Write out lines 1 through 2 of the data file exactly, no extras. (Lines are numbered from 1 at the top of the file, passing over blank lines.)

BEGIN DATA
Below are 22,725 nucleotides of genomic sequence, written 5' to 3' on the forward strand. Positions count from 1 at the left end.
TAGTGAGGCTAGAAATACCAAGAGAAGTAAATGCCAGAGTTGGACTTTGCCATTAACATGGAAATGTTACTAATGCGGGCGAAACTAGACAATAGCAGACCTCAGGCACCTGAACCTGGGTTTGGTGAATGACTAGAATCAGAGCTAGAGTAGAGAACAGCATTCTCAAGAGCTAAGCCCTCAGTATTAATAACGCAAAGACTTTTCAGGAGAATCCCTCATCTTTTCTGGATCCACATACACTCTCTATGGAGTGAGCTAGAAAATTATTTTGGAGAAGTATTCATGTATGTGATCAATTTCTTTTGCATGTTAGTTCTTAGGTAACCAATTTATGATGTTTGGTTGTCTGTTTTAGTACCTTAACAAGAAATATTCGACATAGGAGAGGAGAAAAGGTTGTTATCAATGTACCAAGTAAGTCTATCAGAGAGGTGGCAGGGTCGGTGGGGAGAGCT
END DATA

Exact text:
Below are 22,725 nucleotides of genomic sequence, written 5' to 3' on the forward strand. Positions count from 1 at the left end.
TAGTGAGGCTAGAAATACCAAGAGAAGTAAATGCCAGAGTTGGACTTTGCCATTAACATGGAAATGTTACTAATGCGGGCGAAACTAGACAATAGCAGACCTCAGGCACCTGAACCTGGGTTTGGTGAATGACTAGAATCAGAGCTAGAGTAGAGAACAGCATTCTCAAGAGCTAAGCCCTCAGTATTAATAACGCAAAGACTTTTCAGGAGAATCCCTCATCTTTTCTGGATCCACATACACTCTCTATGGAGTGAGCTAGAAAATTATTTTGGAGAAGTATTCATGTATGTGATCAATTTCTTTTGCATGTTAGTTCTTAGGTAACCAATTTATGATGTTTGGTTGTCTGTTTTAGTACCTTAACAAGAAATATTCGACATAGGAGAGGAGAAAAGGTTGTTATCAATGTACCAAGTAAGTCTATCAGAGAGGTGGCAGGGTCGGTGGGGAGAGCT